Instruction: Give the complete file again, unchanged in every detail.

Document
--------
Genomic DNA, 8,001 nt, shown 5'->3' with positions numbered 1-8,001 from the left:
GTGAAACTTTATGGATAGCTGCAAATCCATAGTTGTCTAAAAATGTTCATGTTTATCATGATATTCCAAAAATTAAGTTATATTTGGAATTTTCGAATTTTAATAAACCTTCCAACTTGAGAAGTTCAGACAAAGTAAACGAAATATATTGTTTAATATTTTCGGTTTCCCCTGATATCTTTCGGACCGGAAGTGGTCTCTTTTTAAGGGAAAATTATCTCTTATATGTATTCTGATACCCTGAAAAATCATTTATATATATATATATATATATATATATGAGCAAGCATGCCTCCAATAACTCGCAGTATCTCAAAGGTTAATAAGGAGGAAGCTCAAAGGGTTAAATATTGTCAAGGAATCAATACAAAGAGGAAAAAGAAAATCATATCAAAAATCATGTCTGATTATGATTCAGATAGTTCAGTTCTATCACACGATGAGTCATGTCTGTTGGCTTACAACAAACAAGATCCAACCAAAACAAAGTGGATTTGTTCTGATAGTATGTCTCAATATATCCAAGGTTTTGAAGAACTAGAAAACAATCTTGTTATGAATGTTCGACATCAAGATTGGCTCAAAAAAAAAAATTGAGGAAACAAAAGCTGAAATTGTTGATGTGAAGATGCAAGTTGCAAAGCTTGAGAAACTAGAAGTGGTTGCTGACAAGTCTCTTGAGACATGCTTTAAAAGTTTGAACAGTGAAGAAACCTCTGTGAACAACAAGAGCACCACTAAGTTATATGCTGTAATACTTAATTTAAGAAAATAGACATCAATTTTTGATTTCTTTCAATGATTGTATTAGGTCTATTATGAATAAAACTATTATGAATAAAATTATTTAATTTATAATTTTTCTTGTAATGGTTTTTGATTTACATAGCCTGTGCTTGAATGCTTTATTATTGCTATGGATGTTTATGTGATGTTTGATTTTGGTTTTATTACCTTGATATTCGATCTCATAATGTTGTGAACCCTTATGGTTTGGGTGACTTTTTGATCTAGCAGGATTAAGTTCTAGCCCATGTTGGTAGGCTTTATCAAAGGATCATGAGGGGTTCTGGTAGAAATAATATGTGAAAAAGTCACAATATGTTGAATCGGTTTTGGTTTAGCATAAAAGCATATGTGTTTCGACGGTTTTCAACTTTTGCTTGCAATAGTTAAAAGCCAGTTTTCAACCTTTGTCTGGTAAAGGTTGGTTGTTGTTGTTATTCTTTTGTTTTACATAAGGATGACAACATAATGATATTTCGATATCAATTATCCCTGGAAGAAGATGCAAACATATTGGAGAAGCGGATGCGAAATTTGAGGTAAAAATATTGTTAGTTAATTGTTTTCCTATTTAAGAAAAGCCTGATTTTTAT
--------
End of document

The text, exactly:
Genomic DNA, 8,001 nt, shown 5'->3' with positions numbered 1-8,001 from the left:
GTGAAACTTTATGGATAGCTGCAAATCCATAGTTGTCTAAAAATGTTCATGTTTATCATGATATTCCAAAAATTAAGTTATATTTGGAATTTTCGAATTTTAATAAACCTTCCAACTTGAGAAGTTCAGACAAAGTAAACGAAATATATTGTTTAATATTTTCGGTTTCCCCTGATATCTTTCGGACCGGAAGTGGTCTCTTTTTAAGGGAAAATTATCTCTTATATGTATTCTGATACCCTGAAAAATCATTTATATATATATATATATATATATATATGAGCAAGCATGCCTCCAATAACTCGCAGTATCTCAAAGGTTAATAAGGAGGAAGCTCAAAGGGTTAAATATTGTCAAGGAATCAATACAAAGAGGAAAAAGAAAATCATATCAAAAATCATGTCTGATTATGATTCAGATAGTTCAGTTCTATCACACGATGAGTCATGTCTGTTGGCTTACAACAAACAAGATCCAACCAAAACAAAGTGGATTTGTTCTGATAGTATGTCTCAATATATCCAAGGTTTTGAAGAACTAGAAAACAATCTTGTTATGAATGTTCGACATCAAGATTGGCTCAAAAAAAAAAATTGAGGAAACAAAAGCTGAAATTGTTGATGTGAAGATGCAAGTTGCAAAGCTTGAGAAACTAGAAGTGGTTGCTGACAAGTCTCTTGAGACATGCTTTAAAAGTTTGAACAGTGAAGAAACCTCTGTGAACAACAAGAGCACCACTAAGTTATATGCTGTAATACTTAATTTAAGAAAATAGACATCAATTTTTGATTTCTTTCAATGATTGTATTAGGTCTATTATGAATAAAACTATTATGAATAAAATTATTTAATTTATAATTTTTCTTGTAATGGTTTTTGATTTACATAGCCTGTGCTTGAATGCTTTATTATTGCTATGGATGTTTATGTGATGTTTGATTTTGGTTTTATTACCTTGATATTCGATCTCATAATGTTGTGAACCCTTATGGTTTGGGTGACTTTTTGATCTAGCAGGATTAAGTTCTAGCCCATGTTGGTAGGCTTTATCAAAGGATCATGAGGGGTTCTGGTAGAAATAATATGTGAAAAAGTCACAATATGTTGAATCGGTTTTGGTTTAGCATAAAAGCATATGTGTTTCGACGGTTTTCAACTTTTGCTTGCAATAGTTAAAAGCCAGTTTTCAACCTTTGTCTGGTAAAGGTTGGTTGTTGTTGTTATTCTTTTGTTTTACATAAGGATGACAACATAATGATATTTCGATATCAATTATCCCTGGAAGAAGATGCAAACATATTGGAGAAGCGGATGCGAAATTTGAGGTAAAAATATTGTTAGTTAATTGTTTTCCTATTTAAGAAAAGCCTGATTTTTAT